Right before toeing the line for my first cross-country state meet, my coach brought our team into a huddle and pulled out a black marker. He told us that today our only task that day was to “empty the tank.”
“Don’t leave one ounce of energy in your being when you cross that finish line,” he said.
He squiggled two little letters onto the backs of our hands—“ET”—and we strode back to the line. At the starting gun, I was out like a rabbit. But 800 meters in, I could feel the adrenaline taper. I kept up with the leaders of the pack, willing myself to complete the task at hand.
I made it to the finishing stretch before my legs started to buckle. I swayed, stumbled, and fell. I summoned every bit of energy I could to crawl across that finish line. I got the job done, but geez, did it have to hurt so bad? Could I have placed better if I paced myself differently? Less riveting (but more successful) letters may have been “RS,” for Run Smart: manage your energy levels out there.
For most runners, we’re in this thing for the long haul. There’s a certain lifestyle, healthfulness, competitiveness, and joy that putting one foot in front of the other brings to our lives. If we took an “ET” approach to our daily training, we’d crawl to the finish line a few times, hit burnout, and then throw running right out the window.
The key to sustaining running as a lifelong sport is to properly manage your expectations and keep your energy burning strong for the long run. Keep these three tips in mind when approaching training:
Consider Your Priorities
Maybe you experienced a time in your life when running was your No. 1 priority, when you fit everything else around your training. In the natural evolution of life, other things become top priority. For those of us who aren’t professional runners, career, family, or a variety of other factors will likely take a front seat at some point. Have you considered adjusting your training to work with these?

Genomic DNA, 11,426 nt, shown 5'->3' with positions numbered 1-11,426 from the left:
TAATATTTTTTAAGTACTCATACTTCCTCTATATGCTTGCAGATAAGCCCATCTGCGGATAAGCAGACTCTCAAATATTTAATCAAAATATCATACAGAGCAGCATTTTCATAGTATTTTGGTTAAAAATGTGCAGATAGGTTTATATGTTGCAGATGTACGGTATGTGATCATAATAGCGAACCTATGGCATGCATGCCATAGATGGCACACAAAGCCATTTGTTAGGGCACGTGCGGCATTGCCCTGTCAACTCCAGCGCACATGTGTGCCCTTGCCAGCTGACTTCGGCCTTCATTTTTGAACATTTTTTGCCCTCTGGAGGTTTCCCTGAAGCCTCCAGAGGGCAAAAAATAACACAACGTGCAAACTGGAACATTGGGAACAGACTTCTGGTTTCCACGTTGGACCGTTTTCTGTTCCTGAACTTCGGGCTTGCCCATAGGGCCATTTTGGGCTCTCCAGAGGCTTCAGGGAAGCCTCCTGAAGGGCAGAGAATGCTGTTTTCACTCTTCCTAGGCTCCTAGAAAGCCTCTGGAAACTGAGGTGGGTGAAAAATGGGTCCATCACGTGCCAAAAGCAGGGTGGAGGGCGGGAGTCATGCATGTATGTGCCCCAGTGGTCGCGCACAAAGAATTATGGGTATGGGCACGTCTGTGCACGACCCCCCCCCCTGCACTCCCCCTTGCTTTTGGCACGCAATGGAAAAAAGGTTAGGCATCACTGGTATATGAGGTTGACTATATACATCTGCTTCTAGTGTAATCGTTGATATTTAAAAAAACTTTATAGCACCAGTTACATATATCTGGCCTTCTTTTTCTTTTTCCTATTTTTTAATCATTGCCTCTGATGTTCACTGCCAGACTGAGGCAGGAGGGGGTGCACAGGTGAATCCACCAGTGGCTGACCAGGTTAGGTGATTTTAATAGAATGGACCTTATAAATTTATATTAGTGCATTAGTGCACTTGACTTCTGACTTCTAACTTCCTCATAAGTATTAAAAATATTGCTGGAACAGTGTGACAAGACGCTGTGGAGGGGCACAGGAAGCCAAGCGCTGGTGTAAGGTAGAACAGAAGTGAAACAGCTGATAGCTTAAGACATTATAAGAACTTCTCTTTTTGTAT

All too often, we forget to have this simple check-in, and we keep doing what we’ve always done, ramping up mileage, hitting hard workouts, and getting in long runs. When our lifestyle outside of running doesn’t give us enough time to sleep, recover, and reset, we get injured, hit burnout, or simply empty the tank too soon.
Create a Training Plan That Works for You Right Now
If you’ve found yourself hanging up your trainers at some point and quitting the sport, you’re not alone. We runners torment ourselves with being all-in or all-out. Imagine the freedom we would have if we gave ourselves some grace, evaluated why we run, and adjusted our expectations and training plans accordingly.
Keep it real: Consider what your specific running goals are right now, and what your life outside of running looks like. Say, for example, your goal is to qualify for the Boston Marathon. You know that your job, your kids, and your partner demand a certain amount of time from you, so decide that you can dedicate five days of training per week with one workout a week and one long run. When mapping training, resist the urge to overextend yourself.
If you’re injury-prone, map out a strength and recovery plan, and sub aerobic cross-training for one to two days of easy runs.
Your excitement is at its peak when you start a new training plan and taper off two weeks in. Tame your enthusiasm early on, and you’ll be more likely to stay healthy, see the plan all the way through, and achieve your goal.
Pay Attention to Your Internal Compass
Regularly log your training by ranking your motivation, recovery, and overall energy on a scale of 1-10. The key is to watch for disruptions from your normal rankings and use these disruptions as an indicator to back off your training intensity. If your average ranking is an 8 and you’ve had one or two days as a 5 or below, take a day off. If one day doesn’t do the trick, try a few consecutive days of low-intensity easy runs. Powering through might make you feel tough, but overpowering your body is rarely a winning tactic.
Logging your training will help you pay attention to your internal compass and develop more confidence in tweaking your training. Most fatigue can be remedied by sprinkling in a touch of extra recovery.
If 2020 has taught us anything, it’s that change is inevitable and the future is, for the most part, outside of our control. If you can become a master of embracing change and lean into the feedback your internal compass is giving you, you’ll give yourself a shot at a fueled energy tank and a long-term love for running.
Heather Stephens competed for Syracuse University and began her coaching career at Georgetown University. She’s now a private coach for Rad Running, based in Seattle.